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Survival of Rat or Mouse Ventral Mesencephalon Neurons After Cotransplantation With Rat Sertoli Cells in the Mouse Striatum

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Abstract:

Transplanting cells across species (xenotransplantation) for the treatment of Parkinson's disease has been considered an option to alleviate ethical concerns and shortage of tissues. However, using this approach leads to decreased cell survival; the xenografted cells are often rejected. Sertoli cells (SCs) are testis-derived cells that provide immunological protection to developing germ cells and can enhance survival of both allografted and xenografted cells. It is not clear whether these cells will maintain their immunosuppressive support of cografted cells if they are transplanted across species. In this study, we investigated the immune modulatory capacity of SCs and the feasibility of xenografting these cells alone or with allografted and xenografted neural tissue. Transplanting xenografts of rat SCs into the mouse striatum with either rat or mouse ventral mesencephalon prevented astrocytic infiltration of the graft site, although all transplants showed activated microglia within the core of the graft. Surviving tyrosine hydroxylase-positive neurons were observed in all conditions, but the size of the grafts was small at best. SCs were found at 1 and 2 weeks posttransplant. However, few SCs were found at 2 months posttransplant. Further investigation is under way to characterize the immune capabilities of SCs in a xenogeneic environment.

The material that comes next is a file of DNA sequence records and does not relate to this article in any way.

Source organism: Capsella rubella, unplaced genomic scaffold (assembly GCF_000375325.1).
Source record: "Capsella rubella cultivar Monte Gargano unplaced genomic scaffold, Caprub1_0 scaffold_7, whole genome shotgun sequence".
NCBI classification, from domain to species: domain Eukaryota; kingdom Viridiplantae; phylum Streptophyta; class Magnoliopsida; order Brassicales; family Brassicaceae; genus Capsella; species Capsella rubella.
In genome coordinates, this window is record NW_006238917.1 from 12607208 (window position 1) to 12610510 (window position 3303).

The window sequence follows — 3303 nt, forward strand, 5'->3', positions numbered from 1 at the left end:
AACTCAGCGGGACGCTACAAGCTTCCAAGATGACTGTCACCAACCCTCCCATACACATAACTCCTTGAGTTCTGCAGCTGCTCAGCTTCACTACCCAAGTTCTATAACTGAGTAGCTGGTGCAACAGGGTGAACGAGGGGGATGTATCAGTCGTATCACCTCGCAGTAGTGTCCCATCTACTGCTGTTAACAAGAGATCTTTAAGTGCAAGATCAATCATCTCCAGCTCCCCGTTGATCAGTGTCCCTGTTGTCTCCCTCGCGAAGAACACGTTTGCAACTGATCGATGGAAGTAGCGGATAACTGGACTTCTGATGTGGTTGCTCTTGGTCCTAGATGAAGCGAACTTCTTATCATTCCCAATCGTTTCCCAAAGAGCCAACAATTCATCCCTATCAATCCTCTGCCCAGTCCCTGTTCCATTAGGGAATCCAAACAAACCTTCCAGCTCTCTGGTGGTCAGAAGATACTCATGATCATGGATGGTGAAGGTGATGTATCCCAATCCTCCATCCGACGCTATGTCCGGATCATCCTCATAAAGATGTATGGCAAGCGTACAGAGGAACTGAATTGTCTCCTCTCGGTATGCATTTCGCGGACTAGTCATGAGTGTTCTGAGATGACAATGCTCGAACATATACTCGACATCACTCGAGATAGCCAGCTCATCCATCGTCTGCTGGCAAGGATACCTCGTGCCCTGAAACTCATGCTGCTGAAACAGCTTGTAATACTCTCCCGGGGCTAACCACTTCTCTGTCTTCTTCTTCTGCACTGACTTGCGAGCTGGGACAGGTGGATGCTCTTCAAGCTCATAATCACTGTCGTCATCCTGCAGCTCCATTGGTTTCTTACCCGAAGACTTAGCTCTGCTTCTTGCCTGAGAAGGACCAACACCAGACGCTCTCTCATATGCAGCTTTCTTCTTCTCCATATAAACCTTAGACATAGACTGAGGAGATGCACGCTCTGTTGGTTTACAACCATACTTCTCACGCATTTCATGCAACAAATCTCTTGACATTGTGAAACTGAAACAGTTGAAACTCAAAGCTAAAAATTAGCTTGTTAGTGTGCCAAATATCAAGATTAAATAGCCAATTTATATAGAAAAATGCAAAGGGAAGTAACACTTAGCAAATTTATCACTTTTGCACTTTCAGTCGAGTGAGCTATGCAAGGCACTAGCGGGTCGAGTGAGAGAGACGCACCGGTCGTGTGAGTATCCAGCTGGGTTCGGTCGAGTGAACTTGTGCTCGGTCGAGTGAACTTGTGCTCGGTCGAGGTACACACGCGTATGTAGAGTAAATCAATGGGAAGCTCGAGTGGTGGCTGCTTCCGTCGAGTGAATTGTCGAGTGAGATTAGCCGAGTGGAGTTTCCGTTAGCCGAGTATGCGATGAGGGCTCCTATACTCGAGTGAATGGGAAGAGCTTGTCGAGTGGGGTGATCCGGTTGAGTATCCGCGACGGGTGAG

Keywords: Astrocytes; Dopaminergic neurons; Microglia; Parkinson's disease; Xenograft

Document Type: Research Article

DOI: https://doi.org/10.3727/000000005783982747

Affiliations: Center of Excellence for Aging & Brain Repair, University of South Florida, College of Medicine, Tampa, FL 33612, USA, Department Neurosurgery, University of South Florida, College of Medicine, Tampa, FL 33612, USA

Publication date: 2005-08-01

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  • Cell Transplantation publishes original, peer-reviewed research and review articles on the subject of cell transplantation and its application to human diseases. To ensure high-quality contributions from all areas of transplantation, separate section editors and editorial boards have been established. Articles deal with a wide range of topics including physiological, medical, preclinical, tissue engineering, and device-oriented aspects of transplantation of nervous system, endocrine, growth factor-secreting, bone marrow, epithelial, endothelial, and genetically engineered cells, among others. Basic clinical studies and immunological research papers are also featured. To provide complete coverage of this revolutionary field, Cell Transplantation will report on relevant technological advances, and ethical and regulatory considerations of cell transplants. Cell Transplantation is now an Open Access journal starting with volume 18 in 2009, and therefore there will be an inexpensive publication charge, which is dependent on the number of pages, in addition to the charge for color figures. This will allow work to be disseminated to a wider audience and also entitle the corresponding author to a free PDF, as well as prepublication of an unedited version of the manuscript.
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